The introduction of GDPR in May last year caused many headaches in the run up to the deadline and as it came and went, businesses struggled to ensure they were compliant with the new laws. The threat of penalisation has prompted organisations to invest significant resources in strengthening encryption practices, the adaption and anonymisation of customer, data as well as other strategies that reduce the risk of a serious breach.
SME’s and sole traders especially, without the technical expertise to design their own solutions, have been affected most; and even though the Telecoms industry is full of IT wizards, being a player in the market does not necessarily ensure a company would have the expertise to be able to comprehend the requirements and action the necessary solutions to ensure GDPR compliance.
GDPR for SaaS providers
The popularity of Software as a Service (SaaS) products, like Office 365 or Salesforce, has prompted the providers of these services to ensure their products are GDPR compliant. Not only for their own protection, but as a selling point to businesses that now require compliance. Tekton’s ZOEY platform is no different, our infrastructure supplier is IASME GDPR certified and the data centres they host the infrastructure in are ISO27001 and IL2 certified too. This has allowed smaller businesses to use these services with a certain peace of mind, though just because you use specific programs or services that are GDPR compliant, does not necessarily mean that the entire business is within the law.
The five P’s of GDPR compliance
Thankfully, in September 2018, the National Cyber Security Centre released a guide designed to instigate Board members to discuss the challenges of Cyber Security in the post-GDPR world, with five questions that can be easily remembered as “The 5 P’s”. Answering these questions in full for you would be cheating your board out of what is an important conversation, so we’ll only lightly touch on possible solutions:
1. Phishing – How do we defend our organisation against phishing attacks?
Training staff is a popular way to reduce the risk. Educate them with examples and teach best practices but bear in mind that humans are fallible and stressing out your staff too much could become counterproductive. AI and machine learning may well develop an infallible solution, though the future is yet to be written.
2. Privileged users – How does our organisation control the use of privileged IT accounts?
As the old Russian proverb goes ‘Trust but verify’. Obviously, those with privileged access are trusted employees but ensuring there is a verification process behind those logins is vital. If you want to explore a worst-case-scenario, watch Tom Scott’s hypothetical illustration using Google as the example here.
3. Patching – How do we ensure that our software and devices are up to date?
Again, training staff to perform updates when prompted would be beneficial. We all know a colleague who refuses to update their devices but there are usually security updates worth the effort. Central device management tools could also be used to help take the responsibility out of individual’s hands by pushing updates out to all devices at once.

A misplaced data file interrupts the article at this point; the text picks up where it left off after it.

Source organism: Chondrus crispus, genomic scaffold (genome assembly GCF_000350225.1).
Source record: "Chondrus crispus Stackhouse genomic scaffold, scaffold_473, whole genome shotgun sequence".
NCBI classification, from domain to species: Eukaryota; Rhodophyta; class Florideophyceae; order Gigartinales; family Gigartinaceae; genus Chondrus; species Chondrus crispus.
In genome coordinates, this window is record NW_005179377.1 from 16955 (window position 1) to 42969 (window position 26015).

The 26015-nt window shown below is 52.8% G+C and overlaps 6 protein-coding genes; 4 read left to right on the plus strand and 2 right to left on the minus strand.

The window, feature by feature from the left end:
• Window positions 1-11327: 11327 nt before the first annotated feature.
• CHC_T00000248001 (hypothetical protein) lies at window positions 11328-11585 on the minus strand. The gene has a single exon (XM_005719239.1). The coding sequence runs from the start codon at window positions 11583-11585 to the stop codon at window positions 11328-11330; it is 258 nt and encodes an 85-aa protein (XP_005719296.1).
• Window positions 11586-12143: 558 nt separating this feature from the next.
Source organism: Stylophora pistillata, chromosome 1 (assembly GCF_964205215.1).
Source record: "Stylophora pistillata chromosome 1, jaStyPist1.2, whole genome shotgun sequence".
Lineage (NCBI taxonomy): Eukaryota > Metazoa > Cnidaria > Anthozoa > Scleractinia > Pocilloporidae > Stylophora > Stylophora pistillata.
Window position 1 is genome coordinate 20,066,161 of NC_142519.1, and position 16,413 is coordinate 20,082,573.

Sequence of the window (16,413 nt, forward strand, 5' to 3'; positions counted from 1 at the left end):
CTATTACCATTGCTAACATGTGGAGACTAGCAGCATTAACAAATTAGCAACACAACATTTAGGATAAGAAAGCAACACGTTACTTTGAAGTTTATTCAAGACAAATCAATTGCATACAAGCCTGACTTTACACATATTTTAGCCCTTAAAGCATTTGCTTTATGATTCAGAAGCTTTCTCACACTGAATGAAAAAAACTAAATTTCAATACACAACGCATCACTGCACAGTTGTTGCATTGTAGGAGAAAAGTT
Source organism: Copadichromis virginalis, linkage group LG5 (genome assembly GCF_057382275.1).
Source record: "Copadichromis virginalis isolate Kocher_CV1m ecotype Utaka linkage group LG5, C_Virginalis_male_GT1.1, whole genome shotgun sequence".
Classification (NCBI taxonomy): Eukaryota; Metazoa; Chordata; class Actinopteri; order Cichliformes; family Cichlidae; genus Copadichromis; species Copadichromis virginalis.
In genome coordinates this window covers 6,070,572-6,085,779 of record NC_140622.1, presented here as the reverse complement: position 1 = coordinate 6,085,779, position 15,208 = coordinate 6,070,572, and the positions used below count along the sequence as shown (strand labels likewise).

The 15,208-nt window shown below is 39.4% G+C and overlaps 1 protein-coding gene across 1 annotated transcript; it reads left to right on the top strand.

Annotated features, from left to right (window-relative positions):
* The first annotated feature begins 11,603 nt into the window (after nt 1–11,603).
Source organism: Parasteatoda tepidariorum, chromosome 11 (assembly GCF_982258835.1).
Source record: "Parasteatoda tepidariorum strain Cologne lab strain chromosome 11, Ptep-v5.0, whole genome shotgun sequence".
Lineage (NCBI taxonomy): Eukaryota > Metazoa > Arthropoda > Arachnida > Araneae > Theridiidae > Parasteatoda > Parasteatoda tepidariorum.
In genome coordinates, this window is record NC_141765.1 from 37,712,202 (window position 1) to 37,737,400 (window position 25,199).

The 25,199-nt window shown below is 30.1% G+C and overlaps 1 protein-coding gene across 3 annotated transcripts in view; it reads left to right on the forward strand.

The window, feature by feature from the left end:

4. Providers / processors / partners – How do we make sure our partners and suppliers protect the information we share with them?
Do they have any certification to prove their safeguarding of data? Is the partnership of high enough value/importance to perform an audit before finalising the collaboration? Do you include penalty clauses in contracts to prompt partners to up their game?
5. Passwords – What authentication methods are used to control access to systems and data?
2-factor authentication could certainly help, although the move away from alphanumeric authentication has already started. Remembering all those passwords can be an uphill struggle therefore finding authentication methods that require no thought are preferable. Thumbprint scanners, Windows Hello and Apple’s Face ID are great examples of biometric authorisation that is becoming increasingly hard to spoof.
Encryption continues to be the go-to convention to protect businesses from data breaches. Whilst not mandatory, it would be unwise to leave any data (personal information protected under GDPR or even business-focused confidential documents) unencrypted.
If a hacker does manage to gain access to your data, then ensuring the information is unusable through encryption is the next best strategy to preventing the hack in the first place. Without a decryption key, even the most advanced computers could take centuries to decode it, depending on the type of encryption used.
End-users now have their ‘right to be forgotten’ set in stone, and businesses are required to anonymise personal information. Therefore, many businesses have been forced to adapt their CRM systems to include the ability to delete or export a specific customer’s information, if requested. This entails more training for staff around how to deal with the requests and may require extra resource allocation to re-develop the CRM system used.
With so many hoops to jump through and angles to consider, it’s no wonder that businesses have struggled to become compliant and some still may not be. The employment of Managed Security Services, to outsource this responsibility, and the inclusion of GDPR compliance within SaaS applications has seen a sharp rise in promotion since last May. As the techniques used to gain access into systems continues to advance, the necessity of these cyber-security experts to stay ahead of technological developments to secure their clients’ data shows no signs of waning.